Love and work are the cornerstones of our humanness.
— Sigmund Freud

Many of us feel distress in our lives and if the words of psychotherapy’s father (Freud, see above quote) can be taken at face value, this distress likely stems from one of two things, our relationships or our inability to find dignity and satisfaction in our work. 

Good News and Bad News

People experience career concerns for a number of reasons. While one can experience a need for career counseling without a concurrent disease or disorder, there are a number of negative effects of diseases and disorders on career-related factors. 

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With that said, any form of psychopathology (i.e. disorders) is predicted to have negative effects on upward mobility, job performance, job satisfaction, job placement, and work-life balance, to name a few.  Other factors, like living in a society that implies you should (or shouldn't) pursue a particular field, can play a role in your career decision making, which can result in ruling out potential occupations that would offer a higher degree of personal fit.

How do I know if I need career counseling?

There's no one specific way of knowing, but here are a few things that can clue you in. If any of the following sounds like you (and even if you're reading this page), then you might benefit from a career counseling session.

  1. chronic indecision
  2. lack of confidence or belief in your abilities
  3. feeling stifled by gender roles, norms, and expectations
  4. hitting a "glass ceiling"
  5. difficulty prioritizing the unique traits you have
  6. fear of making mistakes (often associated with perfectionism)
  7. feelings of dissatisfaction
  8. difficulty planning or strategizing
  9. challenges with relationships at work (e.g. supervisors and lateral colleagues)
  10. difficult answering to or working with superiors on projects
  11. lacking a sense of identity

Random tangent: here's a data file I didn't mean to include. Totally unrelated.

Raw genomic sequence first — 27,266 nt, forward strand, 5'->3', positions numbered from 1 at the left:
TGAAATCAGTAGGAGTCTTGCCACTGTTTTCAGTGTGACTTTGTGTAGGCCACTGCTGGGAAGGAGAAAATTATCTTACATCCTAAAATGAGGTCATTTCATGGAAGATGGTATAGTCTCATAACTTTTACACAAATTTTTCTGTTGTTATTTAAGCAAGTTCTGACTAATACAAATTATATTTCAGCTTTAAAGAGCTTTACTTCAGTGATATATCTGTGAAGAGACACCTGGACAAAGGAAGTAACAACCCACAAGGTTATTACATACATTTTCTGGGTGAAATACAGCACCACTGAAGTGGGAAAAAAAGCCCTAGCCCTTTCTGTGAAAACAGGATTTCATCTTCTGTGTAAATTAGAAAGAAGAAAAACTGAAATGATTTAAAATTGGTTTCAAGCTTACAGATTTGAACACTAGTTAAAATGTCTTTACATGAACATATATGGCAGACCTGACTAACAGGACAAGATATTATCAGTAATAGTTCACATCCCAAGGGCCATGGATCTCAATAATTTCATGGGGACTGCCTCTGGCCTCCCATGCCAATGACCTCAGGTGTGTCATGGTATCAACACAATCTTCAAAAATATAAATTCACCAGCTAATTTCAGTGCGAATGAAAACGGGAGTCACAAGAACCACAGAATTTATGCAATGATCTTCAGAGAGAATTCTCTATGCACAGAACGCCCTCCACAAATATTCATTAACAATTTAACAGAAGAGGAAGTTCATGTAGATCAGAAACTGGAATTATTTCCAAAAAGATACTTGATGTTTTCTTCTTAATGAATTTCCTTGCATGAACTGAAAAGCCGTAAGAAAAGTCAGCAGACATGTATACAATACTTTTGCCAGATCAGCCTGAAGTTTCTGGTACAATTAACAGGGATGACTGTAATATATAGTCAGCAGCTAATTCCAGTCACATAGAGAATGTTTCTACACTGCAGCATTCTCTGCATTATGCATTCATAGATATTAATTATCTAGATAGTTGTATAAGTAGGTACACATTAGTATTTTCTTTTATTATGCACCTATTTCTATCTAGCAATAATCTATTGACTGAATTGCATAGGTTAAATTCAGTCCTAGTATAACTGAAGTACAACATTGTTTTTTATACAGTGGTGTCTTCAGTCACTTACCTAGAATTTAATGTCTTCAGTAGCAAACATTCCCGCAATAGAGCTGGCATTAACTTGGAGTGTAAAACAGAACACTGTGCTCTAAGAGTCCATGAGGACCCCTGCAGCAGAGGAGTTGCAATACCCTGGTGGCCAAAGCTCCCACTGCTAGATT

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How do you approach career counseling?

Well, in simple terms, we start with you. In particular, we start with an assessment. This isn't necessarily a formal assessment (although it can be). The idea is that we want to get clear on what you're wanting out of your career, what's going wrong for you currently, and what your personal values and goals are - all of this will help us help you. Once we get clear on that, we can figure out how to best move forward with you and your career development, which may include sharing resources, education, homework, resume or CV reviewing, interviewing skills, and so on and so forth. That's not an exhaustive list, but it is a start of how we approach career work.

Additionally, and a bonus for you, we've got a therapist that specializes in career counseling and development. This is a bonus for you because career counseling can feel absolutely overwhelming for people. It can be wonderfully relaxing to be able to trust that your clinician is able to provide you knowledgeable support and guidance (without telling you what you should be doing).

Sounds like this is right for me. What next?

Again, this is simple. Simply contact The Counseling Hub by clicking below or reach out directly with a phone call. We look forward to helping you with your career development!

Contact The Counseling Hub
Call The Counseling Hub: 636-336-2991